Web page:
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MUSC Health Blog

Keyword: changing what's possible

There are thousands of cancer treatment centers across the United States, but only a select few receive a designation from the National Cancer Institute (NCI). MUSC Hollings Cancer Center is among this elite group - setting us apart as one of the nation's leading cancer centers. We’re the only cancer center in South Carolina to receive this distinction and one of fewer than 70 in the United States. View full list of NCI centers.

Our NCI designation means that:

  • MUSC Hollings Cancer Center is among the best in the nation in research
  • The latest discoveries for the prevention, diagnosis and treatment of cancer are happening here
  • Additional financial support for research in our fight against cancer
  • Enhanced ability to recruit distinguished researchers and clinical leaders

The Latest in Cancer Treatments

According to the NCI, designated cancer centers like Hollings are a major source of discovery of the nature of cancer and of the development of more effective approaches to cancer prevention, diagnosis and therapy.  Patients have access to the latest cancer clinical trials, many of which are only available at NCI-designated centers. Hollings currently has over 200 open clinical trials and has seen a 40 percent increase in participation since 2009.

Learn more about cutting-edge research and cancer treatment at MUSC Hollings Cancer Center.

Tony Skatell, MUSC heart patient
Tony Skatell, MUSC heart patient

In 2012 MUSC patient Tony Skatell experienced sudden cardiac death at age 59. A family history of heart disease had led to three blocked vessels in Tony’s heart, which caused his heart to go into a deadly rhythm. Thankfully, he received CPR at the scene and was flown to MUSC for treatment. The experts at MUSC’s Heart & Vascular team quickly diagnosed his heart disease and cardiac surgeon John Kratz, M.D. performed lifesaving surgery on him.

Now Tony is back to living a very active life, with a new sense of gratitude for each day.

Nick CollinsIn one instant in August 2012, 26-year-old Nick Collins’ life changed forever. Nick was thrown from the car he was riding in and run over by an 18-wheeler, crushing his pelvis and legs. He was rushed to the Trauma Center at MUSC, where he underwent massive resuscitation from shock and was eventually stabilized. He was admitted to the Surgical Trauma ICU (STICU) and put into a medically induced coma.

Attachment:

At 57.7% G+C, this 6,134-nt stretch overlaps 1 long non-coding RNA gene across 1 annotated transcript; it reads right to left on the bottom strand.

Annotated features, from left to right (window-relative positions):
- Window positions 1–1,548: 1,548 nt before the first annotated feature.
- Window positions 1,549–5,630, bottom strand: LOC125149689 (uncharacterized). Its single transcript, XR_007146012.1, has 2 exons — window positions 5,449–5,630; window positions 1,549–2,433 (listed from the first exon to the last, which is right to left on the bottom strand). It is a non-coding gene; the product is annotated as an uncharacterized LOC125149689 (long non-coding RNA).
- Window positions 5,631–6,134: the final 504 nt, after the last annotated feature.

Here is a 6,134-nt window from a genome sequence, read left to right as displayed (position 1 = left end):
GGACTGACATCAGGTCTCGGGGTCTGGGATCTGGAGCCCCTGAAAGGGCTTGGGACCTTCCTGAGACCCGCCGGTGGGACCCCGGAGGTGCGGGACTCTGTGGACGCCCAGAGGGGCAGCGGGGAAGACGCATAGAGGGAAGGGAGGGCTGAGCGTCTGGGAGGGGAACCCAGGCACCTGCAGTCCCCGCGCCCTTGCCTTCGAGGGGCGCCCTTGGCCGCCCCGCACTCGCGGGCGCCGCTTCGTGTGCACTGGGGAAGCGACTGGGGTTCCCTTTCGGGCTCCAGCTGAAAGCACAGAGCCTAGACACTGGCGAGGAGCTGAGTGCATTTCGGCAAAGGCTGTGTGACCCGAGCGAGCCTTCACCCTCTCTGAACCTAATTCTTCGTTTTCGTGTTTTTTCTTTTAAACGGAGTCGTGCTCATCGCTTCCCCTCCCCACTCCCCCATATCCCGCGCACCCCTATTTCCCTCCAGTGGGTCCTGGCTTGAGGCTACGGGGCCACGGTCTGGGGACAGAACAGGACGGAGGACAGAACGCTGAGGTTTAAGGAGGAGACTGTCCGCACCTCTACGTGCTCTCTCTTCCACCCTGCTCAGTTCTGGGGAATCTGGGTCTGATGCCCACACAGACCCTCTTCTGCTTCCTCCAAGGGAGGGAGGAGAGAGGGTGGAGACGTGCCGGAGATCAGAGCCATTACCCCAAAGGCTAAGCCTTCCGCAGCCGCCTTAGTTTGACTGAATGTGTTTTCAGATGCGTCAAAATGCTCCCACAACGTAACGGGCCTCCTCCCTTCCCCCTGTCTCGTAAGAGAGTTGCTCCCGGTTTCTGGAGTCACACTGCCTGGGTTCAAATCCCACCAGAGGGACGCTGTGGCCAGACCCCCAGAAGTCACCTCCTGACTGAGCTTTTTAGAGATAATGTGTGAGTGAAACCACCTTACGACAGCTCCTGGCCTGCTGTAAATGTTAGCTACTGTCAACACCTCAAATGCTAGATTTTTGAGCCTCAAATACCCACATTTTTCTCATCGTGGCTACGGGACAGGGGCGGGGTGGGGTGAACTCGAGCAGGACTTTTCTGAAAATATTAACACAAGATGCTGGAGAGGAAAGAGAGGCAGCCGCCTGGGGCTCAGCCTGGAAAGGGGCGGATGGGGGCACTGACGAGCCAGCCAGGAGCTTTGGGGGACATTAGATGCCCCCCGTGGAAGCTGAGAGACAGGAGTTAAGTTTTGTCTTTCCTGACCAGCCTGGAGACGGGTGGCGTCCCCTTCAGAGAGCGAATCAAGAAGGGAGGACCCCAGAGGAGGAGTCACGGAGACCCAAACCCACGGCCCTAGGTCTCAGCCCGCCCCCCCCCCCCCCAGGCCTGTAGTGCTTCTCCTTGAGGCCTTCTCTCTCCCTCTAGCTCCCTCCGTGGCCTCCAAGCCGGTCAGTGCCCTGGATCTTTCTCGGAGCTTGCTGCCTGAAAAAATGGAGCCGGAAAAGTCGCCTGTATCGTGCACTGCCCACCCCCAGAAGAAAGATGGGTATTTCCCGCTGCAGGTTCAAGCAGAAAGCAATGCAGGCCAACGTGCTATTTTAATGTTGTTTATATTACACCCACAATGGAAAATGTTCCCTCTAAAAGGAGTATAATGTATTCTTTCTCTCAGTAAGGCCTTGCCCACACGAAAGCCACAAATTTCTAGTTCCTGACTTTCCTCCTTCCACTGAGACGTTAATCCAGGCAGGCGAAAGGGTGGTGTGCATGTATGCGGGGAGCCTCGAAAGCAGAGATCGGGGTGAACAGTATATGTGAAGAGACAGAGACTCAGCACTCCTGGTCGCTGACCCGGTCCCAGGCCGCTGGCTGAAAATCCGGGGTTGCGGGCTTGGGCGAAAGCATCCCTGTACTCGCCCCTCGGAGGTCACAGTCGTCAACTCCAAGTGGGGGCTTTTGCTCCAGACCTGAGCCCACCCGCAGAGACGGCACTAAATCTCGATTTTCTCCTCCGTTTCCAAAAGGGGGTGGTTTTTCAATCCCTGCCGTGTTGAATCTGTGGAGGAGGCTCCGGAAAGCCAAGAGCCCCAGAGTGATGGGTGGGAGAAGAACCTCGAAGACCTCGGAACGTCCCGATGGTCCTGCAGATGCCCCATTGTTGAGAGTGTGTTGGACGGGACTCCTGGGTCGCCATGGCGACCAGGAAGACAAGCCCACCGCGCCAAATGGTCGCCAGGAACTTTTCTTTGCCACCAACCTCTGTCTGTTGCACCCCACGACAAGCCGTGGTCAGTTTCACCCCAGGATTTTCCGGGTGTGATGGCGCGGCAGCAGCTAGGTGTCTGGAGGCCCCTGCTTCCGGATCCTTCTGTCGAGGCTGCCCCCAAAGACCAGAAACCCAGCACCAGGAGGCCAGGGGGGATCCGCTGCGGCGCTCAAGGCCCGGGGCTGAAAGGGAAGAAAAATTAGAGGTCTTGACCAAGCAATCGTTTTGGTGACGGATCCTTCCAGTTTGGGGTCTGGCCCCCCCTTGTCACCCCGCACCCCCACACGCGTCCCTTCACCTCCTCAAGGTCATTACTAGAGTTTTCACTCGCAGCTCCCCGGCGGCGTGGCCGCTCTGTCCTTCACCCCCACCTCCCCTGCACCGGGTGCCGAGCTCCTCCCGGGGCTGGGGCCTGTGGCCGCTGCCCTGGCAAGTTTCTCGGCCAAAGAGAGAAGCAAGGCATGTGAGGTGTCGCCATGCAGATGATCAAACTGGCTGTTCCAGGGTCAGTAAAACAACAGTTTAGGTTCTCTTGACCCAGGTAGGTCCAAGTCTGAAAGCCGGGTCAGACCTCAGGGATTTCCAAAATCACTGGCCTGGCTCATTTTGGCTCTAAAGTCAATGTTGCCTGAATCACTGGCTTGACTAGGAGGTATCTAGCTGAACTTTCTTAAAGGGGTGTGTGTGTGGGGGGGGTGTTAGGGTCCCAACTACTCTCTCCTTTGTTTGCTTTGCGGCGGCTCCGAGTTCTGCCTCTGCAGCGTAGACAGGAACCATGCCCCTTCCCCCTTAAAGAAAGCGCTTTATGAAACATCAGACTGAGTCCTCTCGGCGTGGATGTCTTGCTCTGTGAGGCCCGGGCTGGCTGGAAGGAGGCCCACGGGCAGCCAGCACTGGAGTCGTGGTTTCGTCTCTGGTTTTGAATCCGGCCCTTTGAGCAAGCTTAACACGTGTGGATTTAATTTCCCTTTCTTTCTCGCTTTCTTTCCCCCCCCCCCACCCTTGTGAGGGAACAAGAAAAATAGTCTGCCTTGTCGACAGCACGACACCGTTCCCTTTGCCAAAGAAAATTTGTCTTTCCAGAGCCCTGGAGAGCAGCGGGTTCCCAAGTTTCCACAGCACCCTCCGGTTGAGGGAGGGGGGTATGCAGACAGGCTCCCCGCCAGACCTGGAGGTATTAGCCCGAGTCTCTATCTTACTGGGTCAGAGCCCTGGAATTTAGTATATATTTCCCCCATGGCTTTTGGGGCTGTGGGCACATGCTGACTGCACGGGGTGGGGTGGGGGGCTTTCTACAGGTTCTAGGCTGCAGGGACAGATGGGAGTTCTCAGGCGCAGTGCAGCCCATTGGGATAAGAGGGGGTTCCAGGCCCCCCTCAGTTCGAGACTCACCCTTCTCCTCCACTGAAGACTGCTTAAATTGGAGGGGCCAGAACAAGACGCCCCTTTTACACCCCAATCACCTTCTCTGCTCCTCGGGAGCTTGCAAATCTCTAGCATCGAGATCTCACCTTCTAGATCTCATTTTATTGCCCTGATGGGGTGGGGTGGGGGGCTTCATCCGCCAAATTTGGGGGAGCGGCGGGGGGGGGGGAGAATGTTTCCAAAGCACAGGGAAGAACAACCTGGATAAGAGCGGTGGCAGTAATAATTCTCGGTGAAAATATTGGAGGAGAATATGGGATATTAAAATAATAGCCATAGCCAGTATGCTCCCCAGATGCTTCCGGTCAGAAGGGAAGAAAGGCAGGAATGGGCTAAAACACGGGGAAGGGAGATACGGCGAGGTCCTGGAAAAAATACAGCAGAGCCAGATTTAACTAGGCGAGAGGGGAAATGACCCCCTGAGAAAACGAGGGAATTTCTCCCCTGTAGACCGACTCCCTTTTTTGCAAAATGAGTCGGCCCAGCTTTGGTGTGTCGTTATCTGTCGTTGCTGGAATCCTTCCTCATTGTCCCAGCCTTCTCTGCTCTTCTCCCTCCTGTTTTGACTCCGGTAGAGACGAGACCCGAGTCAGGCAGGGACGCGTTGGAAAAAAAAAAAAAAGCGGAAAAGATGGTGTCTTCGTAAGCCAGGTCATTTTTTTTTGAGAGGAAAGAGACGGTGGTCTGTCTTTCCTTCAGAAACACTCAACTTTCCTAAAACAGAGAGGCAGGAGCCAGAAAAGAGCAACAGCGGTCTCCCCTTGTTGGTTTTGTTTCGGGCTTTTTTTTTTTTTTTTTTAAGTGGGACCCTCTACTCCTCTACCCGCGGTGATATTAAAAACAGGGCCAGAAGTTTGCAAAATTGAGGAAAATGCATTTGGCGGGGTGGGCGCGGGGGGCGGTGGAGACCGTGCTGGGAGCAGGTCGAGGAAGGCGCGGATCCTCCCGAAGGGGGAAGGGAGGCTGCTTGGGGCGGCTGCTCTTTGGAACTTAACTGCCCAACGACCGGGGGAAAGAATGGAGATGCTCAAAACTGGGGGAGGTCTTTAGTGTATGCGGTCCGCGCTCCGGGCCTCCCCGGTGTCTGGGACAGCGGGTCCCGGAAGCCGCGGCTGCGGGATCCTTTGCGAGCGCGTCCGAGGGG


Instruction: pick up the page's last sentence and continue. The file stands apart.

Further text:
Physicians initially told Nick’s family that his injuries were so severe that he had less than a 1% chance to survive. The Trauma and surgical teams didn’t give up, however, and neither did Nick.

Together, with the support of Nick’s friends and family, Nick survived. He spent 62 days in a coma, endured dozens of surgeries and received more than 150 units of blood. Surgeons eventually amputated Nick’s left leg at the hip. Three months after the crash, Nick was moved to a rehabilitation hospital; on January 21, Nick finally went home.

Nick plays guitar in a local Charleston band, and has recently begun performing again. “It’s a miracle I’m alive,” Nick said. “If it wasn’t for MUSC, I wouldn’t be here today.”

MUSC has the only ACS verified Level I Trauma Center in South Carolina.

Watch Nick's story here:

 

max inmanMax Inman from Surfside Beach, SC suffered from heartburn since he was a teenager. Gastroesophageal reflux disease, or GERD, is a digestive disease that affects the esophagus and the stomach. It can cause food and stomach acid to flow into the esophagus, leading to burning, pressure and pain. Long-term, GERD can lead to esophageal bleeding or ulcers, coughing, hoarseness and may be a precursor to esophageal cancer. Although it can often be treated with lifestyle modifications or medication, some patients with chronic or severe GERD may require surgery. 

In late 2012, Max became one of the first patients in SC to undergo a new procedure to treat GERD. Dr. David Adams from MUSC implanted the LINX Reflux Management System via a minimally invasive procedure, which involved placing a small, flexible ring of magnetic titanium beads around Max's lower esophagus. The device helps keep stomach contents from flowing back into the esophagus, but is flexible enough to allow food to pass into the stomach. LINX helps avoid some of the side effects of traditional GERD surgery, and enables patients to return home the same day or day after surgery and return to a normal diet immediately. MUSC was the first in South Carolina and among the first 20 institutions in the country to perform the LINX procedure.

Watch Max's story about having the LINX procedure at MUSC.

 

 

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